The Mandarin Oriental Hotel in Geneva
Marguerite, the Hotel Mascot
The Rhone River Flowing out from Lake Geneva
The Brunswick Monument

Sep 14 (Wednesday): In the morning, we joined the Viking group for a bus tour of Geneva, during which we saw sights such as the United Nations European headquarters, the International Red Cross/Red Crescent, and the famous “broken chair” peace sculpture. We debarked in a large park near the old town of Geneva for a 1.6 mile walking tour. Along the way, we saw a large wall dedicated to key figures of the Reformation era before stumbling into a ceremony celebrating new police academy graduates, then strolled through charming, narrow lanes before returning to the wide boulevard by the Rhone to see a lovely flower clock. After the tour, we walked back to a nice café near the Brunswick Monument for lunch, then to the English Garden along the Rhone before rejoining the Viking group for a boat cruise on Lake Geneva (officially known as Lac Leman). With a total area of 224 square miles and a maximum depth of 1020 ft, the lake is quite large, its semicircular shape straddling the border between Switzerland to the north and a thumblike projection of France to the south. Our boat tour only covered a small portion within the city of Geneva itself, but we were treated to panoramic views of the city and a close encounter with the Jet d’Eau.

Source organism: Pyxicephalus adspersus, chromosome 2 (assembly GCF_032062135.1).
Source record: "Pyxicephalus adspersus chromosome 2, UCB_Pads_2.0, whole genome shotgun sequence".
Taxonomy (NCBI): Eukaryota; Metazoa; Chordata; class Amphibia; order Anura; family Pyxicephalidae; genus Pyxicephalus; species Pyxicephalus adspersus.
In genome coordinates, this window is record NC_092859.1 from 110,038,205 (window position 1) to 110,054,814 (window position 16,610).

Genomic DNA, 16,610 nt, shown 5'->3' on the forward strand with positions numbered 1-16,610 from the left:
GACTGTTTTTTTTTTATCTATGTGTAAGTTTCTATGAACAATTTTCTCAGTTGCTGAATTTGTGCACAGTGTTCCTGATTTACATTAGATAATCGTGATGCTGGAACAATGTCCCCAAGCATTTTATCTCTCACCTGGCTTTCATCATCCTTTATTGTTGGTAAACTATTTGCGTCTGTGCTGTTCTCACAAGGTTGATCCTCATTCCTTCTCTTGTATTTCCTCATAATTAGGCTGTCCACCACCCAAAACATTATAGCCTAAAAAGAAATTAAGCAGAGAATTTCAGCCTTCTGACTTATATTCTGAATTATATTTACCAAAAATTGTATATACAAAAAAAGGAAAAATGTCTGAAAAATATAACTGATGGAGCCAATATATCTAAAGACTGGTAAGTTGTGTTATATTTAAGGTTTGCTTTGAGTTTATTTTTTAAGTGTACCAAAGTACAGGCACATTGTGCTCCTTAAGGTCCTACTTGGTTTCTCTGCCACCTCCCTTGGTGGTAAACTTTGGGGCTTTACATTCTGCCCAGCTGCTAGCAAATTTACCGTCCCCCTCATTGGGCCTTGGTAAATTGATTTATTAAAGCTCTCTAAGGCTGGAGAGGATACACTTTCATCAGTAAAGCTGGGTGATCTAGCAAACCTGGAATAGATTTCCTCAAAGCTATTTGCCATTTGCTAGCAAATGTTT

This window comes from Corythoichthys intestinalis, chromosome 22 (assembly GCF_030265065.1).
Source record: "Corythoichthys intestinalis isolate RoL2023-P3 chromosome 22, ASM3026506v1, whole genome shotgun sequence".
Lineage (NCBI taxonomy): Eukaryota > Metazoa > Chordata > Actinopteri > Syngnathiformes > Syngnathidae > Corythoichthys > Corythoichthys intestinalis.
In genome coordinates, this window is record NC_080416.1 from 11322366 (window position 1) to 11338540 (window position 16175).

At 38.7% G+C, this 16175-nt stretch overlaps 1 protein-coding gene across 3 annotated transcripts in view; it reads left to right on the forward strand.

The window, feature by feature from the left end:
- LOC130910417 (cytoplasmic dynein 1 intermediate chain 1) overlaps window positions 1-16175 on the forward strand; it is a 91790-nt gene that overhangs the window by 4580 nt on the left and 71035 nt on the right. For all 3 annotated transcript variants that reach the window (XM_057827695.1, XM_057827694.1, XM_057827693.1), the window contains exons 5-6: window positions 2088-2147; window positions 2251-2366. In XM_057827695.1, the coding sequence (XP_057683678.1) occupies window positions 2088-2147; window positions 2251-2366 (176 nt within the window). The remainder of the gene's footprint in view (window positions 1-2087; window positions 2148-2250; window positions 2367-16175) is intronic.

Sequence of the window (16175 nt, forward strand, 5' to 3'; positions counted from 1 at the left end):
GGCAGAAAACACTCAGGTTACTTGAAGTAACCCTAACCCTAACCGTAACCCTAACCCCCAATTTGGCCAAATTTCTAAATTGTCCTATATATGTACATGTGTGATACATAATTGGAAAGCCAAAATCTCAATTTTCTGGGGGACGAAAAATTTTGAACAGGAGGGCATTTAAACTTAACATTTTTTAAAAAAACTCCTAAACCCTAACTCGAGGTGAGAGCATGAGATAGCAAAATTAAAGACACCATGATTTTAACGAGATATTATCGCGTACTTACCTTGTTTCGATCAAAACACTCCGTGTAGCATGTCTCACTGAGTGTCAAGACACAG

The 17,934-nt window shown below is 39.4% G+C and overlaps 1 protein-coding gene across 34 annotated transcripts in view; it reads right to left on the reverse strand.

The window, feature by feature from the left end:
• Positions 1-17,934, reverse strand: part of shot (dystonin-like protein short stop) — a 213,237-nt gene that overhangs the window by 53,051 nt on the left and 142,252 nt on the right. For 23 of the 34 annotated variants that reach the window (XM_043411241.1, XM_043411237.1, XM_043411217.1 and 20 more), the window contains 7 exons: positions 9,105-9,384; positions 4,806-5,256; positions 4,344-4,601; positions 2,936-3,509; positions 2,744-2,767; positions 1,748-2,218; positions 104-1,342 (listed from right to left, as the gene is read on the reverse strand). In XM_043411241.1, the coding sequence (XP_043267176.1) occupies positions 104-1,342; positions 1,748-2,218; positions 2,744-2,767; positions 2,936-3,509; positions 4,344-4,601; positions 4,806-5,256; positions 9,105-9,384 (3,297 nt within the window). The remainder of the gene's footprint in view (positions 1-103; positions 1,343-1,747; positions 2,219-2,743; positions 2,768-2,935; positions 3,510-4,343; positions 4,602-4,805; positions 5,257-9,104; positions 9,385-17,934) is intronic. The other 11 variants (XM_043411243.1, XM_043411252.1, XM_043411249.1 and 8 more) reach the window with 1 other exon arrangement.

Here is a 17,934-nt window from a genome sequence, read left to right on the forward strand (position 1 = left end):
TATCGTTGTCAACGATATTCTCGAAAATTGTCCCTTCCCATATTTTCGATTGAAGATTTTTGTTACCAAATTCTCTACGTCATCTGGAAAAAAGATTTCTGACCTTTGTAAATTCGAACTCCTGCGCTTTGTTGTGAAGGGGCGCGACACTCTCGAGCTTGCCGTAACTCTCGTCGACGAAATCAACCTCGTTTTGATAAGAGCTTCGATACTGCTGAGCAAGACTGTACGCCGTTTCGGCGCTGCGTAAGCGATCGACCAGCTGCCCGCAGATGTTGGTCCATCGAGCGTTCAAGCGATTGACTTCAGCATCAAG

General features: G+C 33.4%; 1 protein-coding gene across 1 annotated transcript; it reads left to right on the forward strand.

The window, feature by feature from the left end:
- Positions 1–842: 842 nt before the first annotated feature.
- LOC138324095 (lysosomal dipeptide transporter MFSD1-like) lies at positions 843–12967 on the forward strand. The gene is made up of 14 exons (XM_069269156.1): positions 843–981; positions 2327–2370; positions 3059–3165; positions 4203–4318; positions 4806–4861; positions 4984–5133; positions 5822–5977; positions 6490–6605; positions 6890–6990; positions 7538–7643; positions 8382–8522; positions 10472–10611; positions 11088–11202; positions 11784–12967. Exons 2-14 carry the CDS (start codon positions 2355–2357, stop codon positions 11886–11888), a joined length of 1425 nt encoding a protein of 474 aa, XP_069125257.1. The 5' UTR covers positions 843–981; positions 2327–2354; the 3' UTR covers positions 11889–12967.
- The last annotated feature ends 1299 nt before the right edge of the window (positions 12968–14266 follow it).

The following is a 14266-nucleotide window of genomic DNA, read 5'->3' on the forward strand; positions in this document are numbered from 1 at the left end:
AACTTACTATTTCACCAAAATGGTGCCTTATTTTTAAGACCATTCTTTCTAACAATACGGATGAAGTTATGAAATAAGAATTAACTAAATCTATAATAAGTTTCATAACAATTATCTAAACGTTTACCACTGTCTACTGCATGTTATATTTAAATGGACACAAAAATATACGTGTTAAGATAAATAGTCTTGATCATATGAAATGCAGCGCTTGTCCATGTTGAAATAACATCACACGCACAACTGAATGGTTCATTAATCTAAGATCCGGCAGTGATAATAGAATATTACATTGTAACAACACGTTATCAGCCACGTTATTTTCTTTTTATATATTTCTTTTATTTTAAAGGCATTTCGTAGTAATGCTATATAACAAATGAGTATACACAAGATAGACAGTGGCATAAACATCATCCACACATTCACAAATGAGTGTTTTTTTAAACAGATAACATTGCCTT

The Broken Chair Monument, symbolizing limbs lost to land mines. United Nations in background.
Monument to Reform Era Leaders
The new Police Academy Graduates
The Geneva Flower Clock
Fountain at the English Garden, with Jet d’Eau in Background
All the Fountains in Geneva have Potable Water (unless marked otherwise)

After the official Viking tours were done, we used our free tram pass to travel some four miles west from Geneva to Meyrin, where we visited the European Organization for Nuclear Research (CERN). CERN operates the world’s largest supercollider, though we were not able to visit that. We did spend an hour or so in a free museum building with several interactive displays about particle physics. These were fascinating, informative, and more than a bit over our heads, but we really did enjoy the place.